- Apple Sauce
Core, skin and chop apples and put them into a pot. Add enough water to
cover the bottom of the pot. Add cinneman to taste. You can also add other
spices like those found in mulling drinkings. I have not done that; but it
is probably best to make a tea with the mulling spices and put the tea into
the apple sauce (instead of the water).
Put the pot on a stove at low heat. Within 30 min. you'll have apple sauce.
It may help if you use a potato masher.
Some apples are beter than others. Matsu/Crispin apples do not break up
nicely; but Red Delicous ones do. You could always use a food processor to
break up the apple sauce after it has cooled.
Note: I've never been able to get soft fruit like you'll find in a grocery store. Often my fruit is quite dry and hard. Perhaps if the drying is done very
slowly, is it possible to get fruit like the apricots that you'll see in a store.
The taste of the fruit can change with drying. I've had very bland apples that tasted wonderful when dried and also had good tasting apples turn into very bland dried fruit.
Dried fruit can easily last more than one year. I tend to keep mine in the
refigerator because I have space.
Types of Dehydrators
Fruit will not dry evenly within a dehydrator. You often have to move the
fruit trays around and rotate them. Placing the fruit too close together
makes this worse.
- Fan-forced air with a heater
This type of unit will have a fan which moves air over a heater coil. They tend to dry the fruit very quickly (typically < 12 hours). It is hard to not get fruit that is dried to a crisp with one of these!
The fan in my unit (bought at Home Hardware) does not like to start spinning about 1 year after I bought the unit.
- Convection with a heater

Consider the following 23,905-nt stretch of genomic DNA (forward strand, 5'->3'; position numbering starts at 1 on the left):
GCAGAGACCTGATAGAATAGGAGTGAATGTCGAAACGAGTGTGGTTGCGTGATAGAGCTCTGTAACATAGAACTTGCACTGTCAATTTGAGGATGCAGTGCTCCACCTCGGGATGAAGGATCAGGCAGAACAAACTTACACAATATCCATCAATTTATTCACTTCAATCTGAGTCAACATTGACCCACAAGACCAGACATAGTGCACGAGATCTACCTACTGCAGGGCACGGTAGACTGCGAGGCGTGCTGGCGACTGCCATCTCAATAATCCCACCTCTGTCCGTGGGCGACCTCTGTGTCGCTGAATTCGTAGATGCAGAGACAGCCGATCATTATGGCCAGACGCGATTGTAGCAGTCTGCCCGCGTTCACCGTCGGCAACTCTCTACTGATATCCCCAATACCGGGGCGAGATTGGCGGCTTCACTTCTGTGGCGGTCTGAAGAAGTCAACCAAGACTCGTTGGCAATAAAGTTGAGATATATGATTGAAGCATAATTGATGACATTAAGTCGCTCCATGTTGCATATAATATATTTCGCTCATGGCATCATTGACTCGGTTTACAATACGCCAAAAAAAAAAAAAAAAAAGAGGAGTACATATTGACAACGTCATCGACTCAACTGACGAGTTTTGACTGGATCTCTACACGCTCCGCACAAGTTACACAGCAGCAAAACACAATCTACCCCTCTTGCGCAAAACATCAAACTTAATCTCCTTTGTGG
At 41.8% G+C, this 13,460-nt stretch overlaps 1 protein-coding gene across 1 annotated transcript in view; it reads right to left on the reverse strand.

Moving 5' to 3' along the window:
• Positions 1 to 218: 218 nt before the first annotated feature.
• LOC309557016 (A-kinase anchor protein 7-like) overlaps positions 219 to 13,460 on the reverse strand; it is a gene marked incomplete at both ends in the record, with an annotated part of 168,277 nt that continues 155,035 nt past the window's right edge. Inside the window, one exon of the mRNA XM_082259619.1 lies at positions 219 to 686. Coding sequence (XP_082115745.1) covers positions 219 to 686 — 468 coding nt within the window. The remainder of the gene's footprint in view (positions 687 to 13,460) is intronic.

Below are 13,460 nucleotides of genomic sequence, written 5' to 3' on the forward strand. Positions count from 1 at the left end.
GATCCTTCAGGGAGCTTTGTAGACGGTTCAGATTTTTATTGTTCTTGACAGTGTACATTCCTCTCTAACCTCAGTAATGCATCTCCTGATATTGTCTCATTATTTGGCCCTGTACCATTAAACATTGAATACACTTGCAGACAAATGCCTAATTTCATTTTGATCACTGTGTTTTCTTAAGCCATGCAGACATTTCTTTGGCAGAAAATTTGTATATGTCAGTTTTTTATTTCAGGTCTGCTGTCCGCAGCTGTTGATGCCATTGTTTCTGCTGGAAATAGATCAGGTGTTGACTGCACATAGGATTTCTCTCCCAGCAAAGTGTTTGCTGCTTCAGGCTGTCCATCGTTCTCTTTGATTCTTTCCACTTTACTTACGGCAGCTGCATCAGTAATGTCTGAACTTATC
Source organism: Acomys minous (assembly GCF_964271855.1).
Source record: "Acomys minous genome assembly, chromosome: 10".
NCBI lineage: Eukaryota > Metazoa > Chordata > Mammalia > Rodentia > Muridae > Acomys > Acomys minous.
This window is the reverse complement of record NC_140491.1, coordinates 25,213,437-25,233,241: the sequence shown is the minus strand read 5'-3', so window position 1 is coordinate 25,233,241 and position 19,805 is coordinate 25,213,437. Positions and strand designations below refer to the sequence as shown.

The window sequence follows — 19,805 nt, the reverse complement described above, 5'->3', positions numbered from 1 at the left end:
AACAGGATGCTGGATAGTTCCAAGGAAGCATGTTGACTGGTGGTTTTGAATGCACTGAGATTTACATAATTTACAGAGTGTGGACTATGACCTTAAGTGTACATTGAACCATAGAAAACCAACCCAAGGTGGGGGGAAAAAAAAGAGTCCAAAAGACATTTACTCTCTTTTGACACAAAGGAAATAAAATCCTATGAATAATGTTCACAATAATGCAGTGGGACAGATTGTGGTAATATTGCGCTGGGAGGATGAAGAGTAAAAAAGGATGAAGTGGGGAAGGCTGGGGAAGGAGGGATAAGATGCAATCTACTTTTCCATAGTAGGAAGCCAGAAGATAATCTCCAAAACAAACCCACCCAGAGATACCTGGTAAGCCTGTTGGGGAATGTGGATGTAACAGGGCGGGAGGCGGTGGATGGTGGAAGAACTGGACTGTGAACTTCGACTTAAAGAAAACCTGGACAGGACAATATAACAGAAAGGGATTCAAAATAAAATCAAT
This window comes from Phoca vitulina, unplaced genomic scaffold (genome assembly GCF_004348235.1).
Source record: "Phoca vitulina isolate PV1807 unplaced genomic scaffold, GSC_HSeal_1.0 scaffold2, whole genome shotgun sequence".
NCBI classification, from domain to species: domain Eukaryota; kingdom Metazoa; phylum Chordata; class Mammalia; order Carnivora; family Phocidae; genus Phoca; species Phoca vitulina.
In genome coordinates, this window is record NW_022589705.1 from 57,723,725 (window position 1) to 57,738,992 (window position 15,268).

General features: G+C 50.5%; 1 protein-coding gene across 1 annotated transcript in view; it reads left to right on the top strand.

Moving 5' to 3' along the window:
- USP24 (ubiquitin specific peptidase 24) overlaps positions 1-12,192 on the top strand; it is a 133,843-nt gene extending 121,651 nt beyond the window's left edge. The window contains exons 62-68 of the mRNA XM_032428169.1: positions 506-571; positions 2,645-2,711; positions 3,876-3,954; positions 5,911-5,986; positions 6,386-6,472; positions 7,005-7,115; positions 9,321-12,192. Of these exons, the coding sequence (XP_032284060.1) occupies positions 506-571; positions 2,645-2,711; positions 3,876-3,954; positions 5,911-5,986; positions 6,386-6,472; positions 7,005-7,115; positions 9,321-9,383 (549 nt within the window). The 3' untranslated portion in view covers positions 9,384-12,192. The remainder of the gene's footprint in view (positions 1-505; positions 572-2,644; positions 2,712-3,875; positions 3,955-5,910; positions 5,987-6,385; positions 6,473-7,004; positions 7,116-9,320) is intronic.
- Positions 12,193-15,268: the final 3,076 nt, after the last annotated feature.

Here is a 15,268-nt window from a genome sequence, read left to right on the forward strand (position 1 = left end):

These dry the fruit much slower; taking aprox. 24 hours. I much prefer them because there is very little to break.
Preparing the Fruit
The fruit should be firm and not overly ripe. All blemishes should be removed.
At times I have soaked apples in a weak acid solution (lemon juice + water) to
stop the fruit from getting dark / black when being dehydrated. I've stoped
doing this since it seems unnecessary.
- Apricots & Plums
I cut the fruit in half and cut off any blemishes. They rehydrate well and have a very strong taste!
Simply using an apple slicing / coring machine or cut the apple into
slices and then cut out the core in the pieces. Note: I do leave the skin
on and this isn't a problem.
Some apples have a bland taste when dried.
Simple cut the bannana into thick slices. ie 1/4" or about 5mm
Cut the fruit in half, remove the stone and cut it into slices 1/8 to 1/4" thick.
I cut pears in half and then cut thick slices. In some pears it is very easy
to remove the core and in others it is very hard. My fruit trees web page has comments about that. I leave the skin on.
- Kiwi, Strawberries
Simply cut the fruit into slices about 1/8" thick.
Simply cut the tomato in thick slices. ie > 1/4"
Here is some data from fruit that I've dried:
All measurements +/- 10g
- Apples: 1160g whole fruit, 260g in core+peel scraps, 80g dried fruit produced
5 whole medium apples weigh aprox. 700g
- Apricots: 6 quarts makes 29g of dried fruit
- Bannanas (16): 3.18kg whole, 1.33kg skins, 525g dried fruit
(50): 9.26kg whole, 3.00kg skins, 1.50kg dried ($2.40/lb at $0.39/lb for bannanas)
- Kiwi fruit: When dehydrated the taste is not in the least bit sweet. But it does have a "tang" or "zing" to it that I like.
- Plums: No data yet as I was too busy to weight things. My plum trees are
always loaded with fruit. On dry years I go nuts dehydrating them and in
wet years they go mouldy very quickly.
Yes, I've made beef jerky; but never very well.
"Regular ground beef" tends to be very fatty. I fried 770g and poured off
200g of fat!. "Lean" beef had only a very little bit of fat in the pan.
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